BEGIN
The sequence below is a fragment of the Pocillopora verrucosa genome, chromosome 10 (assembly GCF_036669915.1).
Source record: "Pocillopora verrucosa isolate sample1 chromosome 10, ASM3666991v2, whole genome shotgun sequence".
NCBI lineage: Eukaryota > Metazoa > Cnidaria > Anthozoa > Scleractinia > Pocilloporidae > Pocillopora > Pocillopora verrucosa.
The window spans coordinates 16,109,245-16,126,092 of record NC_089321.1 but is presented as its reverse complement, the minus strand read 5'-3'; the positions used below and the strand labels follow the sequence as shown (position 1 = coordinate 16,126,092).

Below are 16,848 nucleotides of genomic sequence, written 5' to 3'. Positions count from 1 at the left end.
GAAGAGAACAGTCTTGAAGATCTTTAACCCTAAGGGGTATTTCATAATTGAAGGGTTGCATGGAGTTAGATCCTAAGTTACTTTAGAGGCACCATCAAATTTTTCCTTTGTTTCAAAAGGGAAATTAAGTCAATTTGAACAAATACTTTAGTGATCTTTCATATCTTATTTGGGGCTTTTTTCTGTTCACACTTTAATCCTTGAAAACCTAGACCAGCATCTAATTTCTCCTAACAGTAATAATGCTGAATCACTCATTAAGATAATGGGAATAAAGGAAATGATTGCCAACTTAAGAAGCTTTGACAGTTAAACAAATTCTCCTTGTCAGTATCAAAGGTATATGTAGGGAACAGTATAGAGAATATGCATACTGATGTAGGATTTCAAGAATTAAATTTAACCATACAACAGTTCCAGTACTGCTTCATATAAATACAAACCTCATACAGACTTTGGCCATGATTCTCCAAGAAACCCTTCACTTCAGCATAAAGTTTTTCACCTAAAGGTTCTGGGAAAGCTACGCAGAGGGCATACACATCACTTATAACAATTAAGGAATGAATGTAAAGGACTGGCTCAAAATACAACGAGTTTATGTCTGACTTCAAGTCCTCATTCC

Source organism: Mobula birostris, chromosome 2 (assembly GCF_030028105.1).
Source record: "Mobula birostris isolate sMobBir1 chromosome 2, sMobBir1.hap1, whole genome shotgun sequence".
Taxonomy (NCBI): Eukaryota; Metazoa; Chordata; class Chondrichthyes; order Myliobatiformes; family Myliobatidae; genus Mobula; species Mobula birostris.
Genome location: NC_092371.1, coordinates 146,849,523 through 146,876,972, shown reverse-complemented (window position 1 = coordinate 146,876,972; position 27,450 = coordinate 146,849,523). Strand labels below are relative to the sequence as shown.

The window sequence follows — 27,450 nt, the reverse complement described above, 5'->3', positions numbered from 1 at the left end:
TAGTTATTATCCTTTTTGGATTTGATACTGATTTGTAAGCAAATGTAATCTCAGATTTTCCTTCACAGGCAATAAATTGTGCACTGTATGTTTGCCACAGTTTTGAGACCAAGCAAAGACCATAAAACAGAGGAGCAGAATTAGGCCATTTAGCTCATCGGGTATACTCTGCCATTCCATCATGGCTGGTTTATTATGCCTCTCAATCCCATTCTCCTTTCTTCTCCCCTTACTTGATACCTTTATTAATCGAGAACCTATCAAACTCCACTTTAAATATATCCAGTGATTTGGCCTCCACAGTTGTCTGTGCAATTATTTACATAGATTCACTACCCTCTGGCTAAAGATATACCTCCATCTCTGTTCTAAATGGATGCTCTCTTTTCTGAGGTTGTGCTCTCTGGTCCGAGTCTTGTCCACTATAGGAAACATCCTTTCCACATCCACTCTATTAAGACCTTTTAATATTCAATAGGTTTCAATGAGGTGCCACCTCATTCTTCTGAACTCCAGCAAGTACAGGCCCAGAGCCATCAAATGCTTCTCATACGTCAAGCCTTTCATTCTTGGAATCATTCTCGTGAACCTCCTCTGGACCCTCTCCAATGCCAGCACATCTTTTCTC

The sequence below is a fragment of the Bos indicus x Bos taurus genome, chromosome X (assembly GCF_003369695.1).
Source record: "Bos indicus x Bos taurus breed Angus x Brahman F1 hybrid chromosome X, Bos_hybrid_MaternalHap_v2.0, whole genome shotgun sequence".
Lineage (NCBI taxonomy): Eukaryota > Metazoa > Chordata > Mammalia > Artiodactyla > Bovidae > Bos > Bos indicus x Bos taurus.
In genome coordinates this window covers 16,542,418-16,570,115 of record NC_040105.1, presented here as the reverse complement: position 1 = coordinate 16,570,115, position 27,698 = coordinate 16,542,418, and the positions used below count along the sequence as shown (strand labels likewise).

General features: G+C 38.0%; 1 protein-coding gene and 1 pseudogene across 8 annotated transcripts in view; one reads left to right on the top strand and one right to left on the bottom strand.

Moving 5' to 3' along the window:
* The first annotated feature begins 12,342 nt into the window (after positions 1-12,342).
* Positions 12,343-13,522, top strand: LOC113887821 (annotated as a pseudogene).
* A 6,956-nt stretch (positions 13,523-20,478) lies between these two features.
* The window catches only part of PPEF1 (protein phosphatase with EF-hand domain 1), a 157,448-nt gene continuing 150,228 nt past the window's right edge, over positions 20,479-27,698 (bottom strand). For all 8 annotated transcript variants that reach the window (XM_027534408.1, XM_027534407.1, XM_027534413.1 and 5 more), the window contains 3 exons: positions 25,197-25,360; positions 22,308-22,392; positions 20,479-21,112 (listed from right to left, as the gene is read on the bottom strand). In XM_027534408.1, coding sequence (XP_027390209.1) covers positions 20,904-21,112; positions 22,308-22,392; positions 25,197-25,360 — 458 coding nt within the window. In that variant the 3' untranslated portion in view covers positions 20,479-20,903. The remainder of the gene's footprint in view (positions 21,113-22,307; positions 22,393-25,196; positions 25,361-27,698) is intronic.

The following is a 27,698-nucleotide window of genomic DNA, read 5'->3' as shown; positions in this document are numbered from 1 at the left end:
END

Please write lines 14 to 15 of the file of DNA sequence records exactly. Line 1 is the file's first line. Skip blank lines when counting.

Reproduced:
Source record: "Bos indicus x Bos taurus breed Angus x Brahman F1 hybrid chromosome X, Bos_hybrid_MaternalHap_v2.0, whole genome shotgun sequence".
Lineage (NCBI taxonomy): Eukaryota > Metazoa > Chordata > Mammalia > Artiodactyla > Bovidae > Bos > Bos indicus x Bos taurus.